Put all the jung in a huge pot of water so that even the ones on top are covered with water. Bring to a boil. Turn to medium-low heat to keep a slow boil. Cover the pot and cook for 2 ½ hours, checking occasionally to make sure the jung are still submerged in water. Halfway through, carefully stir up the jung so that the ones on top swap places with the ones on the bottom. When done, you can eat immediately—for breakfast or lunch! They’re microwave reheatable.
Vegetarian: Replace the meat with black-eye peas and dried black Chinese mushrooms. Soak the mushrooms for an hour, squeeze the water out by hand, and chop really finely. Mix with the black-eye peas, soy sauce and oil.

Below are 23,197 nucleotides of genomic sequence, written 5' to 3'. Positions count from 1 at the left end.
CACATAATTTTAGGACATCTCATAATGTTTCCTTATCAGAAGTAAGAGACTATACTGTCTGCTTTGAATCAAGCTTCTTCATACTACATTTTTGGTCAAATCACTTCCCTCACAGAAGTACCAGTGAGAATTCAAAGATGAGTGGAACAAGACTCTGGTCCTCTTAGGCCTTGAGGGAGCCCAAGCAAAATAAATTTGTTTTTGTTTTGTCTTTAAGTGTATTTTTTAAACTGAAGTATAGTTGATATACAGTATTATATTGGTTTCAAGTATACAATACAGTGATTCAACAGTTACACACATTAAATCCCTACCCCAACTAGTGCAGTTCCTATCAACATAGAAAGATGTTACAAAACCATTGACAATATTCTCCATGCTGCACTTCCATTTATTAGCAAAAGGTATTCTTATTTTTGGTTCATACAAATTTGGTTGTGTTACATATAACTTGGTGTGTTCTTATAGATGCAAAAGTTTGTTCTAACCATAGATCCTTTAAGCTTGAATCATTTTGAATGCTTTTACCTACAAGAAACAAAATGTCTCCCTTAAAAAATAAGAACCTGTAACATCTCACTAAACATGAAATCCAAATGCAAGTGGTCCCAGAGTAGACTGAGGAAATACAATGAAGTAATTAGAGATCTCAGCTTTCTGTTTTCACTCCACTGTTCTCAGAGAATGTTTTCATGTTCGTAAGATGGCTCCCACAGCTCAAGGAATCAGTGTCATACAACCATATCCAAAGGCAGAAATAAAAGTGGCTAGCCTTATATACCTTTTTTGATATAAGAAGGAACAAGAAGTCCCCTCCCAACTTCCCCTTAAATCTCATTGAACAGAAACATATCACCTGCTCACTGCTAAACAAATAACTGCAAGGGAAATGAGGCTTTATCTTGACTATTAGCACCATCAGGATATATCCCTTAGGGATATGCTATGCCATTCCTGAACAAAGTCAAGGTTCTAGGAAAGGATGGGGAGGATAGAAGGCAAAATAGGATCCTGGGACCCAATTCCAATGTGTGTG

Eggs: Many people, my great-aunt included, add a cooked salted duck egg yolk, but a plain chicken egg yolk could work too. Chop in quarters, use two quarters for each jung.
Martin Yan’s Special: Add dehydrated minced meat, or chopped jerky, in lieu of sausage. Many people use boiled peanuts, but Yan prefers Macadamia or pecans. If you can find lotus leaves, Yan prefers these to bamboo because they’re larger.
Jacqueline M. Newman’s sweet style: Just glutinous rice, red bean paste and pre-boiled or dried chestnuts.